Section: New Results

Software specification and verification

Tools for TLA+

Participants : Damien Doligez, Jael Kriener, Leslie Lamport [Microsoft Research] , Stephan Merz [EPI VeriDis] , Tomer Libal [Microsoft Research-Inria Joint Centre] , Hernán Vanzetto [Microsoft Research-Inria Joint Centre] .

Damien Doligez is head of the “Tools for Proofs” team in the Microsoft-Inria Joint Centre. The aim of this team is to extend the TLA+ language with a formal language for hierarchical proofs, formalizing the ideas in  [61] , and to build tools for writing TLA+ specifications and mechanically checking the corresponding formal proofs.

This year, we released two versions of the TLA+ Proof System (TLAPS), the part of the TLA+ tools that handles mechanical checking of TLA+ proofs. This environment is described in  [55] .

These versions add the propositional temporal logic prover LS4 as a back-end, which allows TLAPS to deal with propositional temporal formulas. This relies on a technique called coalescing [40] , which allows users to prove arbitrary safety properties, as well as some liveness properties, by translating them into the back-end prover's logic without increasing the complexity of the formulas.

Jael Kriener started a post-doc contract in December 2013, funded by the ADN4SE contract, and left in September 2014. She worked on the theory of temporal proofs in TLA+ and, in collaboration with CEA, on proving some properties of the PharOS real-time operating system.

Web sites:



The Zenon automatic theorem prover

Participants : Damien Doligez, David Delahaye [CNAM] , Pierre Halmagrand [Equipe DEDUCTEAM] , Guillaume Bury [Equipe DEDUCTEAM] , Olivier Hermant [Mines ParisTech] .

Damien Doligez continued the development of Zenon, a tableau-based prover for first-order logic with equality and theory-specific extensions.

Pierre Halmagrand continued his thesis work, funded by ANR BWare, on integrating Deduction Modulo in Zenon, with emphasis on making it efficient for dealing with B set theory.

Guillaume Bury did an internship, also funded by ANR BWare. He implemented an extension of Zenon, based on the simplex method, to deal with arithmetic formulas.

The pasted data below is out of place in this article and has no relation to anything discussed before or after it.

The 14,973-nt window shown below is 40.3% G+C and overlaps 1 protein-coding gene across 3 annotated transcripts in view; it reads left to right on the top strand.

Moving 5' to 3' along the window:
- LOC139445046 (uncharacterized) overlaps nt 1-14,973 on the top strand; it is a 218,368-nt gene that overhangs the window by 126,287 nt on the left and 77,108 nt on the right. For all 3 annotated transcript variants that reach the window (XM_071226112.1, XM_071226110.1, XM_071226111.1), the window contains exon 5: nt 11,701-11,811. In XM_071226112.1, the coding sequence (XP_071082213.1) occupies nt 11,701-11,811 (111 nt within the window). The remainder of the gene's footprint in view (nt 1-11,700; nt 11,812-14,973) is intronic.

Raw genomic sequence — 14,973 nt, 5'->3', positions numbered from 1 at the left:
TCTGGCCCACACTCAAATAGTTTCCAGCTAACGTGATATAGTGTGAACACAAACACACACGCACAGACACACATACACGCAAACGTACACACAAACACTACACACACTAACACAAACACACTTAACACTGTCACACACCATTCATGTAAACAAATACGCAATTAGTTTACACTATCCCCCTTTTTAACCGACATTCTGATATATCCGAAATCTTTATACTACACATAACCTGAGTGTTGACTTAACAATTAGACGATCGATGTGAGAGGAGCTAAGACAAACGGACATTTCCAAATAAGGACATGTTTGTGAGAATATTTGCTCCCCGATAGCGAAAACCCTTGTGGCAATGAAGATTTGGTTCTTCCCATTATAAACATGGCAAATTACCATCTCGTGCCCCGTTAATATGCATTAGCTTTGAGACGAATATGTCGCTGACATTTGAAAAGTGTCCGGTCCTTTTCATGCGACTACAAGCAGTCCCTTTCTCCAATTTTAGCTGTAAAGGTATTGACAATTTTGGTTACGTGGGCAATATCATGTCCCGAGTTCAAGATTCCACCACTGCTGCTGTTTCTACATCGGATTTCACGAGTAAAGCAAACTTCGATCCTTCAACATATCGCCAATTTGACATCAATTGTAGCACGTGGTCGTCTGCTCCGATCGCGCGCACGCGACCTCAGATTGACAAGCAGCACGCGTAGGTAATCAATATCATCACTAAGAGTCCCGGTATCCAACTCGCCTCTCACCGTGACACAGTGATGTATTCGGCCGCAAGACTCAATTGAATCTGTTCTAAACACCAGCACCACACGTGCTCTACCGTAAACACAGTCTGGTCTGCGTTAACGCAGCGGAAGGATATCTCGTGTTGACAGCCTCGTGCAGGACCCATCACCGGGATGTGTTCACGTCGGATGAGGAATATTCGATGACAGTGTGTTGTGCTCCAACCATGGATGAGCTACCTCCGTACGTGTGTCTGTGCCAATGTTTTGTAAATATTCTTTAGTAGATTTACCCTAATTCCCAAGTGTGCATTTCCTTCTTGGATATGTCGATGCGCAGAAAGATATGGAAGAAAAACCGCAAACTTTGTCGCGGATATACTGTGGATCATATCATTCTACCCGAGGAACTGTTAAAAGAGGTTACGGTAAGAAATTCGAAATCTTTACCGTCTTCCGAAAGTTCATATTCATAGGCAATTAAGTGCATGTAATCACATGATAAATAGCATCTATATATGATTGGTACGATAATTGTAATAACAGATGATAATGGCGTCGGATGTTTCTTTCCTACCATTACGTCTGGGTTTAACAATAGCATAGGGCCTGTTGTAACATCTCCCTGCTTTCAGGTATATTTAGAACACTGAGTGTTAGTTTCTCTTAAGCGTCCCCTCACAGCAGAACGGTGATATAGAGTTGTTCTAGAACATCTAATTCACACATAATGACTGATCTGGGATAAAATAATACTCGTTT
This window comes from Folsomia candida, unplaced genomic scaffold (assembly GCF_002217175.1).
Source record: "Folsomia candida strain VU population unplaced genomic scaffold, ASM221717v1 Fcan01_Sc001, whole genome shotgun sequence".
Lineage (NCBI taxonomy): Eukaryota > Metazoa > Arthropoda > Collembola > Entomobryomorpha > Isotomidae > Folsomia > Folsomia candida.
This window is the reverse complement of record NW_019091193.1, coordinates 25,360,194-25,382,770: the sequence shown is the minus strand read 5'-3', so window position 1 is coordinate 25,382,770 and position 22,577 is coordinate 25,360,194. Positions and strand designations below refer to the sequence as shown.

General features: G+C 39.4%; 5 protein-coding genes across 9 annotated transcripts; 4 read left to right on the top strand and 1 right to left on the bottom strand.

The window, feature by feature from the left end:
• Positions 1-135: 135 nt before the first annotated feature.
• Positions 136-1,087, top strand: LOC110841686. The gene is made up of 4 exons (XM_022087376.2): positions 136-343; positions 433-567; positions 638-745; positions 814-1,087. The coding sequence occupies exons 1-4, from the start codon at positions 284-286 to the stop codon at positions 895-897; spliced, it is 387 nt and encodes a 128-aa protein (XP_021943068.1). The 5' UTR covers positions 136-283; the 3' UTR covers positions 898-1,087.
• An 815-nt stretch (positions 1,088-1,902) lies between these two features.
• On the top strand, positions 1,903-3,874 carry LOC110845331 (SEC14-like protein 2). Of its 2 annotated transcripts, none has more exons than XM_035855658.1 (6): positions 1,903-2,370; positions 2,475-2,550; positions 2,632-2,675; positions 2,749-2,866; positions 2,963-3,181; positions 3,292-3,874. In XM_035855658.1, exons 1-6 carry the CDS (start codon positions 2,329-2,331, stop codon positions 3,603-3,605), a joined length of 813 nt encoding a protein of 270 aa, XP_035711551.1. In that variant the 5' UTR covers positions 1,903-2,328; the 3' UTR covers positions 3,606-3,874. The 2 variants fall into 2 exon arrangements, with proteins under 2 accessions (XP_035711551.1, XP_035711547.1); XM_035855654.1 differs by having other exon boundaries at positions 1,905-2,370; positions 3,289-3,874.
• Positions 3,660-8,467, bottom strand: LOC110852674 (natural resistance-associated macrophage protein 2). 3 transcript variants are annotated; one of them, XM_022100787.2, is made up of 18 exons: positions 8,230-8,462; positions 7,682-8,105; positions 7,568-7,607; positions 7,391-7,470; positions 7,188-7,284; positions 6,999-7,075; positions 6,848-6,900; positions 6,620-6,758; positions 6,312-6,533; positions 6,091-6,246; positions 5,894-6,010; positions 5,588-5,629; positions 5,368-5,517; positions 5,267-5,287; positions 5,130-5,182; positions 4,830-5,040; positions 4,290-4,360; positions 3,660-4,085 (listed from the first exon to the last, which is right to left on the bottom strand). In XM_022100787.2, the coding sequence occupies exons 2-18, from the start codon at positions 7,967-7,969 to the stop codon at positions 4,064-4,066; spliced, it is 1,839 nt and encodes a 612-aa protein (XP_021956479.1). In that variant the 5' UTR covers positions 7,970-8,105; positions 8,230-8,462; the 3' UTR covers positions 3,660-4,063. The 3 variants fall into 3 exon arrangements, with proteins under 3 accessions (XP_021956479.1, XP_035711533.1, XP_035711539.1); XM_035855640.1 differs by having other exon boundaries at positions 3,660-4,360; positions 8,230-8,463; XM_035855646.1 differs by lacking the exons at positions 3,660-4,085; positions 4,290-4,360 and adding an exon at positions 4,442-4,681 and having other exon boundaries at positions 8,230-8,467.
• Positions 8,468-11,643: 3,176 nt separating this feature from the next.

Well-typed generic fuzzing for module interfaces

Participants : Thomas Braibant, Jonathan Protzenko, Gabriel Scherer.

Property-based testing generates arbitrary instances of inputs to check a given correctness predicate/property. Thomas Braibant proposed that, instead of a random generation function defined from the internals of one's data-structure, one could use the user-exposed interface to generate instances by composition of API calls. GADTs let us reflect/reify a typed API, and program a type-respecting exploration/testing directly in the host language. We developed a prototype library, Articheck, to experiment with this idea. This work was presented at the ML Workshop [38] .

Depth-First Search and Strong Connectivity in Coq

Participant : François Pottier.

In 2002, Ingo Wegener published a short paper which sketches a proof of Kosaraju's linear-time algorithm for computing the strongly connected components of a directed graph. At the same time, Wegener's paper helps explain why the algorithm works, which, from a pedagogical standpoint, makes it quite valuable. In 2013 and 2014, François Pottier produced a machine-checked version of Wegener's proof, and wrote a precise informal account of it, which will be presented at JFLA 2015 [36] .

Implementing hash-consed structures in Coq

Participants : Thomas Braibant, Jacques-Henri Jourdan, David Monniaux [CNRS, VERIMAG] .

Hash-consing is a programming technique used to implement maximal sharing of immutable values in memory, keeping a single copy of semantically equivalent objects. Hash-consed data-structures give a unique identifier to each object, allowing fast hashing and comparisons of objects. This may lead to major improvements in execution time by itself, but it also makes it possible to do efficient memoization of computations.

Hash-consing and memoization are examples of imperative techniques that are of prime importance for performance, but are not easy to implement and prove correct using the purely functional language of a proof assistant such as Coq.

We published an article in Journal of Automated Reasoning [15] , explaining our work on this subject during the last 3 years. We gave four different approaches for implementing hash-consed data-structures in Coq. Then, we performed an in-depth comparative study of how our “design patterns” for certified hash-consing fare on two real-scale examples: BDDs and lambda-terms.